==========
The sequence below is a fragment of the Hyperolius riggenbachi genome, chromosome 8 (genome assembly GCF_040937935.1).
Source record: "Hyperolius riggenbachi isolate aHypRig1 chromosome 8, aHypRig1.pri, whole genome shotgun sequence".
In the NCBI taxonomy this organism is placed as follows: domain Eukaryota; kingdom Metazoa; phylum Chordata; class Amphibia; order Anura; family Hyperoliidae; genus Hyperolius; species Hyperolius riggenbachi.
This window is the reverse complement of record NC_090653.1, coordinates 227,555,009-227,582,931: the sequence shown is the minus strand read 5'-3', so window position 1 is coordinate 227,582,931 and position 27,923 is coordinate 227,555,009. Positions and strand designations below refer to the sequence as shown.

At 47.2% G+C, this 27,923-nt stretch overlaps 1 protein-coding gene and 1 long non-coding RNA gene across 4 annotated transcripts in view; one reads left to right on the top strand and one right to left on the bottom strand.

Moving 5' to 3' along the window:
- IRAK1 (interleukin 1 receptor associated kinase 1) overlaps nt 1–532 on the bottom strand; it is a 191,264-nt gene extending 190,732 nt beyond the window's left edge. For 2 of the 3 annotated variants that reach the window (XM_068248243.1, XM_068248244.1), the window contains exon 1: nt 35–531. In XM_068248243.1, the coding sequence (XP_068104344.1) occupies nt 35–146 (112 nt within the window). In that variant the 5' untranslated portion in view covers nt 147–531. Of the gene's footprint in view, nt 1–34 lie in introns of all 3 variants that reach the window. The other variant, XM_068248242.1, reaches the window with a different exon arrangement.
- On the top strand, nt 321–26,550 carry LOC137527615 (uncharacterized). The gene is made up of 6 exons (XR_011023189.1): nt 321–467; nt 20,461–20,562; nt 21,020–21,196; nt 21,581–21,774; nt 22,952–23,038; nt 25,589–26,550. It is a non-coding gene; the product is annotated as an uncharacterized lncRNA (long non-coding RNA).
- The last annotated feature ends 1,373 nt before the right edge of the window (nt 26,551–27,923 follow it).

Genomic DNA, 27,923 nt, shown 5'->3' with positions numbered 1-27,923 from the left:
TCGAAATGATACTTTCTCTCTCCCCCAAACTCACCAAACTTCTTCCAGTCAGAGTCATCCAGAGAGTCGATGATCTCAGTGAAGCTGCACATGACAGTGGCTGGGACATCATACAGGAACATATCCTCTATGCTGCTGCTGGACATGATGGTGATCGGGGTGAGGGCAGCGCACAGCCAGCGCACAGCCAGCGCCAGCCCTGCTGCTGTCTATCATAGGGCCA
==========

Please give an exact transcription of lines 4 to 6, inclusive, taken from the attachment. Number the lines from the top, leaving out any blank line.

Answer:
This window is the reverse complement of record NC_090653.1, coordinates 227,555,009-227,582,931: the sequence shown is the minus strand read 5'-3', so window position 1 is coordinate 227,582,931 and position 27,923 is coordinate 227,555,009. Positions and strand designations below refer to the sequence as shown.

At 47.2% G+C, this 27,923-nt stretch overlaps 1 protein-coding gene and 1 long non-coding RNA gene across 4 annotated transcripts in view; one reads left to right on the top strand and one right to left on the bottom strand.

Moving 5' to 3' along the window: